Another interesting reference was to various band roadies, including “Benj & Tony”. Of course “Benji” is none other than the above-mentioned Rotters’ Club founding member Benji Lefèvre, formerly a roadie with Delivery, Soft Machine, Nucleus and Matching Mole (who named “Brandy As In Benj” after him), who since 1973 had graduated to working for Led Zeppelin. He however still found time to reunite with his old mates. Remembered Pip :
Benj did quite a few gigs with Hatfield, and there are some legendary stories of the mayhem he inspired on the road that would fill several chapters in any book – but I think I’ll keep them for my book of ‘road stories’ which I plan to write when I can’t hold a drum stick anymore ! But he was on the Zeppelin payroll, so it was never a sure thing that he could make it. Besides, it wasn’t fair to Jack [Balchin] and Rick [Biddulph] who were stalwarts of the group, although I always did my best to get Benj along because he was so outrageous and funny. Tony Wiggins was a roadie who worked with the Softs, and he worked with us spasmodically from the start of the group. He was more of a “tour manager” than roadie, and became known for rushing around with a clipboard, bribing custom officials and so on.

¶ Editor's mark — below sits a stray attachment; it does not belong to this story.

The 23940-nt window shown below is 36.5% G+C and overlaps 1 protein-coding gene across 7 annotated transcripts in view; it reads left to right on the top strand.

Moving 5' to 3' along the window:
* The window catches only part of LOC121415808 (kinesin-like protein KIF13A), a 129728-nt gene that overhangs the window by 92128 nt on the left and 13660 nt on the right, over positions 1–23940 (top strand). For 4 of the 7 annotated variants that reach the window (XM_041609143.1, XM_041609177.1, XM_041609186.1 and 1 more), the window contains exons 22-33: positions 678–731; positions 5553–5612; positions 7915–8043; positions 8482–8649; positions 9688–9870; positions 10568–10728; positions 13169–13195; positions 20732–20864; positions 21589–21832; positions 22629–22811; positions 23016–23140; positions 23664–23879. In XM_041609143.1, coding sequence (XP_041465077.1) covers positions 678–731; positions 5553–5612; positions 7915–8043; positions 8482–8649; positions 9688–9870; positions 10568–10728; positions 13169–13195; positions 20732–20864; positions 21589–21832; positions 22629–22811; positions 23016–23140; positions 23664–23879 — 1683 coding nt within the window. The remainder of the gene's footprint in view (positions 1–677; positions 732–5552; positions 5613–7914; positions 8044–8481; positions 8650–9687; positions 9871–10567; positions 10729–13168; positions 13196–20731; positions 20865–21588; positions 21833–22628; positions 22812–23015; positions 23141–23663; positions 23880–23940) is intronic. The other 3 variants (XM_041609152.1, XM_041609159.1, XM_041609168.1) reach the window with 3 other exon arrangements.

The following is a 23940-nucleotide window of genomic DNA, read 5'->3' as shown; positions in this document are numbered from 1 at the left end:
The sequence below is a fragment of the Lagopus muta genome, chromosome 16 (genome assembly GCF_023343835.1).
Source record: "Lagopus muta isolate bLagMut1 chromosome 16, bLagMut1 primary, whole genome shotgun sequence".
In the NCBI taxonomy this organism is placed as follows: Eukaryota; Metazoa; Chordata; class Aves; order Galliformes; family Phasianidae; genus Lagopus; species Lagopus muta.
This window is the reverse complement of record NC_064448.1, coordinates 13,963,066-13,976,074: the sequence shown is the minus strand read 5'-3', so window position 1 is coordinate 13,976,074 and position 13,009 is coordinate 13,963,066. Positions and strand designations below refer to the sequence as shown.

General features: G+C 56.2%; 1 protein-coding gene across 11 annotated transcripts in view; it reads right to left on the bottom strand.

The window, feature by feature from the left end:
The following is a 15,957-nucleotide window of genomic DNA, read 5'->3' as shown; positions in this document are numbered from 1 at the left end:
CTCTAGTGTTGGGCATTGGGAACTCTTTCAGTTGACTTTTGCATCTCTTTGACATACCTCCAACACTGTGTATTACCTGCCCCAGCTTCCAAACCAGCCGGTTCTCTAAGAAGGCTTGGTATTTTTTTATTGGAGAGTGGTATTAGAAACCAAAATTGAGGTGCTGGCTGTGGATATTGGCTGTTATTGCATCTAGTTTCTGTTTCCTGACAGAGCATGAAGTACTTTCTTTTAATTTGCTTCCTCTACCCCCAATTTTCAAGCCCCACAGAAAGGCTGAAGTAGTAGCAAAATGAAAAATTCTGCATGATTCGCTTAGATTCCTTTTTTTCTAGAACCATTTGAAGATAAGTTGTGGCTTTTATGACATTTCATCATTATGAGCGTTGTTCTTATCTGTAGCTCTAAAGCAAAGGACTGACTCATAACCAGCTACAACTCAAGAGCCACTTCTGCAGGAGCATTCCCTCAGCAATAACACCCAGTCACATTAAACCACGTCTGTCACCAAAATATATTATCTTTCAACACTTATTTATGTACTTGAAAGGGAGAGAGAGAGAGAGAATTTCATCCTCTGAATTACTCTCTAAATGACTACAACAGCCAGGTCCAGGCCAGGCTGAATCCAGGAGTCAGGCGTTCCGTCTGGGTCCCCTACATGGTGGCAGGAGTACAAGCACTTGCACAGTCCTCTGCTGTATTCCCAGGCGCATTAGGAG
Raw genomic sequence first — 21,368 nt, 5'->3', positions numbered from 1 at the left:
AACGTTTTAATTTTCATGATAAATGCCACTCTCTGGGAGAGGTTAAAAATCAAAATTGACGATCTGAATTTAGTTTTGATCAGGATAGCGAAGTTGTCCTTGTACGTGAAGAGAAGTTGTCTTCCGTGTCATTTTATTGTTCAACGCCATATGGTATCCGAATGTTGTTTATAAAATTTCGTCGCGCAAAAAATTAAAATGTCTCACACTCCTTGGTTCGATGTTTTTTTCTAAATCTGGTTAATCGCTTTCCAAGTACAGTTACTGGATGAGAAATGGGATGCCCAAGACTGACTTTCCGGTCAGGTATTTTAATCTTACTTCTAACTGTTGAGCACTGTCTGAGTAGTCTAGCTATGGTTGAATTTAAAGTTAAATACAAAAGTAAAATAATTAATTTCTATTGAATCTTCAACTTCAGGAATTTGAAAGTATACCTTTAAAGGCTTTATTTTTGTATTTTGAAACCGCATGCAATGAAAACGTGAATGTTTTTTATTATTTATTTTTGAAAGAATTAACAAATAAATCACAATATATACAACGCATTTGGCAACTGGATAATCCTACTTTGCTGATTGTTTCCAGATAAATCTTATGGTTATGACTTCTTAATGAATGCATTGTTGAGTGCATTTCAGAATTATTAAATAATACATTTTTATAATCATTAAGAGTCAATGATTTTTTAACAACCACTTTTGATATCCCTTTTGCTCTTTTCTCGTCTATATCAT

Laurie Lewis would of course go on to design the cover of National Health‘s first album and contribute the band photograph for the back cover of the second, Of Queues And Cures, the background to which will be covered in a future blog entry.